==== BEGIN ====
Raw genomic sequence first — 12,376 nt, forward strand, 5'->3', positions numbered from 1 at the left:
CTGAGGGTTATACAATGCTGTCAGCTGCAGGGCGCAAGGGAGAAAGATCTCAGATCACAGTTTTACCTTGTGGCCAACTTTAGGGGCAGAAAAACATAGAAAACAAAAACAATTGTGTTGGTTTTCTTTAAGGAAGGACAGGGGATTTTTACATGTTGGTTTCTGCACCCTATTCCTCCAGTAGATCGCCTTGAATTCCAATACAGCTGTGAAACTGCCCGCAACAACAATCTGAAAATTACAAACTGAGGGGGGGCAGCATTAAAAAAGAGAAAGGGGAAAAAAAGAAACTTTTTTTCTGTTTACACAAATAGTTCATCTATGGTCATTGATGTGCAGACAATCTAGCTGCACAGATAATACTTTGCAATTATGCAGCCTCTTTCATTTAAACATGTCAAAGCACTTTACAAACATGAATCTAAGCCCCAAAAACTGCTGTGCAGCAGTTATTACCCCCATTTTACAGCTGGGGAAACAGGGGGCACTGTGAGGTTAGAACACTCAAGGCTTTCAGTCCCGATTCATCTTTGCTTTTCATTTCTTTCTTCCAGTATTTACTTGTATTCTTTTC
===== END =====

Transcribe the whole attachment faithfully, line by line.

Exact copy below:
Raw genomic sequence first — 12,376 nt, forward strand, 5'->3', positions numbered from 1 at the left:
CTGAGGGTTATACAATGCTGTCAGCTGCAGGGCGCAAGGGAGAAAGATCTCAGATCACAGTTTTACCTTGTGGCCAACTTTAGGGGCAGAAAAACATAGAAAACAAAAACAATTGTGTTGGTTTTCTTTAAGGAAGGACAGGGGATTTTTACATGTTGGTTTCTGCACCCTATTCCTCCAGTAGATCGCCTTGAATTCCAATACAGCTGTGAAACTGCCCGCAACAACAATCTGAAAATTACAAACTGAGGGGGGGCAGCATTAAAAAAGAGAAAGGGGAAAAAAAGAAACTTTTTTTCTGTTTACACAAATAGTTCATCTATGGTCATTGATGTGCAGACAATCTAGCTGCACAGATAATACTTTGCAATTATGCAGCCTCTTTCATTTAAACATGTCAAAGCACTTTACAAACATGAATCTAAGCCCCAAAAACTGCTGTGCAGCAGTTATTACCCCCATTTTACAGCTGGGGAAACAGGGGGCACTGTGAGGTTAGAACACTCAAGGCTTTCAGTCCCGATTCATCTTTGCTTTTCATTTCTTTCTTCCAGTATTTACTTGTATTCTTTTC